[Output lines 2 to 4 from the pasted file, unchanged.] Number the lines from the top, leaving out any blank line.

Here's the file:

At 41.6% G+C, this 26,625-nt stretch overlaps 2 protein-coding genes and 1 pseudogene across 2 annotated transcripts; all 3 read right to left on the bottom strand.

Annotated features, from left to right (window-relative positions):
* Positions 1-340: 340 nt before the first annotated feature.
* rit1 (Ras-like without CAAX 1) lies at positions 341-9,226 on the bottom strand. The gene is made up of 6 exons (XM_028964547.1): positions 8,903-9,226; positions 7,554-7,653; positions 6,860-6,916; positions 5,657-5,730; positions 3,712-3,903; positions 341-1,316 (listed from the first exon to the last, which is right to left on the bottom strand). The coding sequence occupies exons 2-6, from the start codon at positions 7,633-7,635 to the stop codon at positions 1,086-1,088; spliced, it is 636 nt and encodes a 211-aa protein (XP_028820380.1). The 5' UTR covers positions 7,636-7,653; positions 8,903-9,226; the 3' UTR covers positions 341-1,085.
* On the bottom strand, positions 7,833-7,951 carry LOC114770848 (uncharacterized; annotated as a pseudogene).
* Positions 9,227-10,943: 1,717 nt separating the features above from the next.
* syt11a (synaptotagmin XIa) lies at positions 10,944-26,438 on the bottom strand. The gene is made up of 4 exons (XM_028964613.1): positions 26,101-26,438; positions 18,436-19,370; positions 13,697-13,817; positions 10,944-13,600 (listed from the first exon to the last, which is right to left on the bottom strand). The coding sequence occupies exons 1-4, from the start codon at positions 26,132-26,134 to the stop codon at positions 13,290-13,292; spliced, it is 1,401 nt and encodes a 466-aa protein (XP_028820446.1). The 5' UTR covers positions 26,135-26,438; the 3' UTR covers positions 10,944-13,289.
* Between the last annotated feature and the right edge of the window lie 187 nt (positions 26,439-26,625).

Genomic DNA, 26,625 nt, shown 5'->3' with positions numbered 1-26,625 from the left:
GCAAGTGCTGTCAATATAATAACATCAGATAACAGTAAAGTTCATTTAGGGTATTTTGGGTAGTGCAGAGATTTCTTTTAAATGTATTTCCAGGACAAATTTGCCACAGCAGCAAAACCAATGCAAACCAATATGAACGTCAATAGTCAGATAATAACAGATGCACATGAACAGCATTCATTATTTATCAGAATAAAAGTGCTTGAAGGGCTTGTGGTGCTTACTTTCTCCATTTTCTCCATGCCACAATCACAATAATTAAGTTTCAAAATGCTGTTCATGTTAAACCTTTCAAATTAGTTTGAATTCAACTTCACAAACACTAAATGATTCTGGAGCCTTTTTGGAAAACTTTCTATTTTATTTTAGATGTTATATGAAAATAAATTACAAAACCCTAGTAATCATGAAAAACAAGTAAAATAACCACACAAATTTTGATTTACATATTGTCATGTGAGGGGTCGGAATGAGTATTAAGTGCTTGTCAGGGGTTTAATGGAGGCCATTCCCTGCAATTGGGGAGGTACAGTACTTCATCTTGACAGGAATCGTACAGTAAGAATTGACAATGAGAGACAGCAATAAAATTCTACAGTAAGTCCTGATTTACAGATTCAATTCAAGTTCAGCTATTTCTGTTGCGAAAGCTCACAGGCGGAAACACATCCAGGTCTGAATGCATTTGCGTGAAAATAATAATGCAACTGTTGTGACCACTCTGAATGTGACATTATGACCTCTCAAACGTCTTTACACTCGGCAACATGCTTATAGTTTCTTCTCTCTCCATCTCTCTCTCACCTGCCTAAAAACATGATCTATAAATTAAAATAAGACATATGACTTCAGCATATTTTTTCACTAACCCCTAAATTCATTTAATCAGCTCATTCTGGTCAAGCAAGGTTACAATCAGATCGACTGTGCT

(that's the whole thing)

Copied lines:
Annotated features, from left to right (window-relative positions):
* Positions 1-340: 340 nt before the first annotated feature.
* rit1 (Ras-like without CAAX 1) lies at positions 341-9,226 on the bottom strand. The gene is made up of 6 exons (XM_028964547.1): positions 8,903-9,226; positions 7,554-7,653; positions 6,860-6,916; positions 5,657-5,730; positions 3,712-3,903; positions 341-1,316 (listed from the first exon to the last, which is right to left on the bottom strand). The coding sequence occupies exons 2-6, from the start codon at positions 7,633-7,635 to the stop codon at positions 1,086-1,088; spliced, it is 636 nt and encodes a 211-aa protein (XP_028820380.1). The 5' UTR covers positions 7,636-7,653; positions 8,903-9,226; the 3' UTR covers positions 341-1,085.